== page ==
Recommended doses of vitamin D supplement in Poland per day

  • 400 IU for newborns and infants up to 6 months old
  • 400 to 600 IU (depending on the amount of modified milk that can be a source of vitamin D) for infants from 6 months to 1 year of age
  • 600 – 1000 IU from September to April for children and youth aged 1-18 years
  • 800-2000 IU, depending on body weight, from September to April for adults (> 18 years old) with normal body weight
  • 800-2000 IU, year-round for people over 65 years of age

800-2000 IU, throughout the year for people working without access to the sun in the hours of 10-15, which are not able to stay in the sun for up to 15 minutes with exposed legs and forearms

  • Up to two times higher doses due to the accumulation of vitamin D in adipose tissue for obese people – according to the doctor’s instructions.

Benefits of living vitamins

In addition to reducing the risk of the aforementioned diseases, thanks to regular care of the adequate supply of vitamin D, we can gain a number of health benefits. Studies indicate that the risk of any invasive cancer (excluding skin cancer) in women with a concentration of 25 (OH) D in the serum> 40ng / ml was 67% lower than in women with vitamin D deficiency. There are also indications that the essential role of vitamin A D in combating bacteria and viruses and preventing both acute and chronic inflammation, as well as autoimmune diseases. It was also noticed that various forms of neurodegeneration, such as Alzheimer’s disease, dementia or cognitive decline are much less common in people who are properly provided with vitamin D. In turn, people who are already ill may also benefit from supplementation – a milder course of the disease,longer survival. Clearly, optimal supply of vitamin D and availability of 25 (OH) D seems to be crucial not only to reduce the risk of osteoporosis and fractures, and the diseases mentioned above, but also in the case of autoimmune diseases, including multiple sclerosis, type 1 diabetes, and infectious diseases including tuberculosis and influenza.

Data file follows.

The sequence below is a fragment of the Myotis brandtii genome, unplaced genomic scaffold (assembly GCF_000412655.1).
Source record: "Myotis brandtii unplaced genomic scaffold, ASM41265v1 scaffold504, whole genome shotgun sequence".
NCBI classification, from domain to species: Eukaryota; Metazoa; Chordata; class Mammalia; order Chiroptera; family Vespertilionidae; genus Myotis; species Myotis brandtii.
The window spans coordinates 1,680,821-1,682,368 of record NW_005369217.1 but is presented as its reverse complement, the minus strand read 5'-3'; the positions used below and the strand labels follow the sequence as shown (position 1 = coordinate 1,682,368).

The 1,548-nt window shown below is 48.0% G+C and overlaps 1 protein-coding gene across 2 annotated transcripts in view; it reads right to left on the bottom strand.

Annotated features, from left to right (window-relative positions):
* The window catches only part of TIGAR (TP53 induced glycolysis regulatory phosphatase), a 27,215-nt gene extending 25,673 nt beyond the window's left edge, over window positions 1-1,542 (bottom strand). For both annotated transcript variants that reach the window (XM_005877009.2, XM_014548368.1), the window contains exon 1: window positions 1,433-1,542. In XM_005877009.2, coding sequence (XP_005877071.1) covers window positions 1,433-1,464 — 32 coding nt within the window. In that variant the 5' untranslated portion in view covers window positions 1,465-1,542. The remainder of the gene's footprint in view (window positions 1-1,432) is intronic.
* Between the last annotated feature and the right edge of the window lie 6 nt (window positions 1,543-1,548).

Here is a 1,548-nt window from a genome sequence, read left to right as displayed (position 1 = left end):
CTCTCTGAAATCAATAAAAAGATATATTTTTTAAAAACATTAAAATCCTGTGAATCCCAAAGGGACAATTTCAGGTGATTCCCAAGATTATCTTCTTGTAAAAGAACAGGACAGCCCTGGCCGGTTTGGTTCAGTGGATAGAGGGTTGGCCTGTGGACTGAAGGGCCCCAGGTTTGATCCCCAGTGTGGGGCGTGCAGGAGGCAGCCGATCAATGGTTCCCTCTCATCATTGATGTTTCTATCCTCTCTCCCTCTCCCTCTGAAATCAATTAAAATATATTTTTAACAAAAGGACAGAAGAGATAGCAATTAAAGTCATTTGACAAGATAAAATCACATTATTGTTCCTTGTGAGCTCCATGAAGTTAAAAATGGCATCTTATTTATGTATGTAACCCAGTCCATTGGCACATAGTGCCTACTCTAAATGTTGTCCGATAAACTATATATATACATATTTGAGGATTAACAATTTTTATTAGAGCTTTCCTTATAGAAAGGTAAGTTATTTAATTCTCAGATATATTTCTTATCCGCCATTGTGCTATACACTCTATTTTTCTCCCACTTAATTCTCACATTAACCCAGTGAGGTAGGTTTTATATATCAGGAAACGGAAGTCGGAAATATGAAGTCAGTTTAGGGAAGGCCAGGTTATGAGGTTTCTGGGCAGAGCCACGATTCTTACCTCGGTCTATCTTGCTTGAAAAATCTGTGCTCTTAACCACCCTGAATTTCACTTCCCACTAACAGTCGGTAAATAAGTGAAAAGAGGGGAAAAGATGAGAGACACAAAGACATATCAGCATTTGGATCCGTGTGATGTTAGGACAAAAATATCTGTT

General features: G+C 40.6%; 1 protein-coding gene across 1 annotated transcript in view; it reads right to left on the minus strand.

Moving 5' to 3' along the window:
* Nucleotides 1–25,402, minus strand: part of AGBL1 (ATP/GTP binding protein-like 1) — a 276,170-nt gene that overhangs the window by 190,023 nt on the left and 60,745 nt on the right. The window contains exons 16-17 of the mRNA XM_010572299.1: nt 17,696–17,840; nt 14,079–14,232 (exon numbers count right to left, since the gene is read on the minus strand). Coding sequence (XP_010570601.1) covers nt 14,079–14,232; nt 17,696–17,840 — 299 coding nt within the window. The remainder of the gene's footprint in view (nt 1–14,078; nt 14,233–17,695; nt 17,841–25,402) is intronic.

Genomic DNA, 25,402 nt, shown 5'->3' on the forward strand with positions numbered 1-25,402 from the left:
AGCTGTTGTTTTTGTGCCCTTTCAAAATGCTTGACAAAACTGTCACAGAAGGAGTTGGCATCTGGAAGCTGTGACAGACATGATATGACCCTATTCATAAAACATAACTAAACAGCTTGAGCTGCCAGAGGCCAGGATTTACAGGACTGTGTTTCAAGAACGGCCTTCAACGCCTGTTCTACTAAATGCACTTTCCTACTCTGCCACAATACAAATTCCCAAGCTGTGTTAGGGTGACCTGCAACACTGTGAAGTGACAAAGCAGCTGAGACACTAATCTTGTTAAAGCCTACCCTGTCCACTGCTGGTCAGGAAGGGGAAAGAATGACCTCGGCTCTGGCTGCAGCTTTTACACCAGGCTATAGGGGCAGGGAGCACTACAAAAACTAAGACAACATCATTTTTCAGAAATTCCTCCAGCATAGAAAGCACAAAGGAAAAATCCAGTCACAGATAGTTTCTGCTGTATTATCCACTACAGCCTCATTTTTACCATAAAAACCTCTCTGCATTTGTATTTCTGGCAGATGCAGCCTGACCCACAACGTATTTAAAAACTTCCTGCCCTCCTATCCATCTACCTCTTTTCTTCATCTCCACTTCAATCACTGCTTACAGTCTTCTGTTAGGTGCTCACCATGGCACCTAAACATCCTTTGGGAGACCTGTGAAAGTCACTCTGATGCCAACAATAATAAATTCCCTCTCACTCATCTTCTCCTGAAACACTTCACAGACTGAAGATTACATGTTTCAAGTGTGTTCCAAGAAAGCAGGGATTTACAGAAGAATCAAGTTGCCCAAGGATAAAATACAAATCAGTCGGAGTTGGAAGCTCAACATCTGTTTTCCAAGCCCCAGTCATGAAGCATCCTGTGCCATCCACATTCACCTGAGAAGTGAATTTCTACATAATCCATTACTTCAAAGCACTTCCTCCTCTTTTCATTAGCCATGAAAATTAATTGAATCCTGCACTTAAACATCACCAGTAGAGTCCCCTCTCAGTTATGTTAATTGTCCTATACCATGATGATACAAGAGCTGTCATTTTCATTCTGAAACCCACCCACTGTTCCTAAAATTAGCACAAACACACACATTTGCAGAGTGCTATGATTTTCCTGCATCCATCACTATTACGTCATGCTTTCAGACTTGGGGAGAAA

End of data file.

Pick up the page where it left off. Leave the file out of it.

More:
Can vitamin D be overdosed?

Excess vitamin D in the body, although it does not occur often can have serious consequences. Therefore, UL has been established, ie the upper tolerable level of vitamin D intake which, depending on the age and amount of adipose tissue, is very diverse. For adult and elderly people with normal body weight and children> 10 years and adolescents, it is 4000 IU per day, for obese people up to 10,000 IU, and for children <10 years 2000 IU per day. This means that doses below UL are safe and we should not exceed them on our own. Remember, not always more is better!

Supplementation with doses higher than the acceptable limit is associated with the risk of hypercalcaemia (ie increased blood calcium levels). This is a dangerous phenomenon because it does not cause any symptoms, and if it lasts for a long time it may promote the formation of kidney stones and cause calcification of the blood vessels. Other serious consequences of overdose include nausea, weakness, impaired psychiatric functions, and even kidney failure and arrhythmias.

In summary, the dose of vitamin D is best to consult a doctor who will determine it after conducting an interview and / or blood laboratory tests and will take into account possible factors or disorders that disrupt the assimilation of the supplement.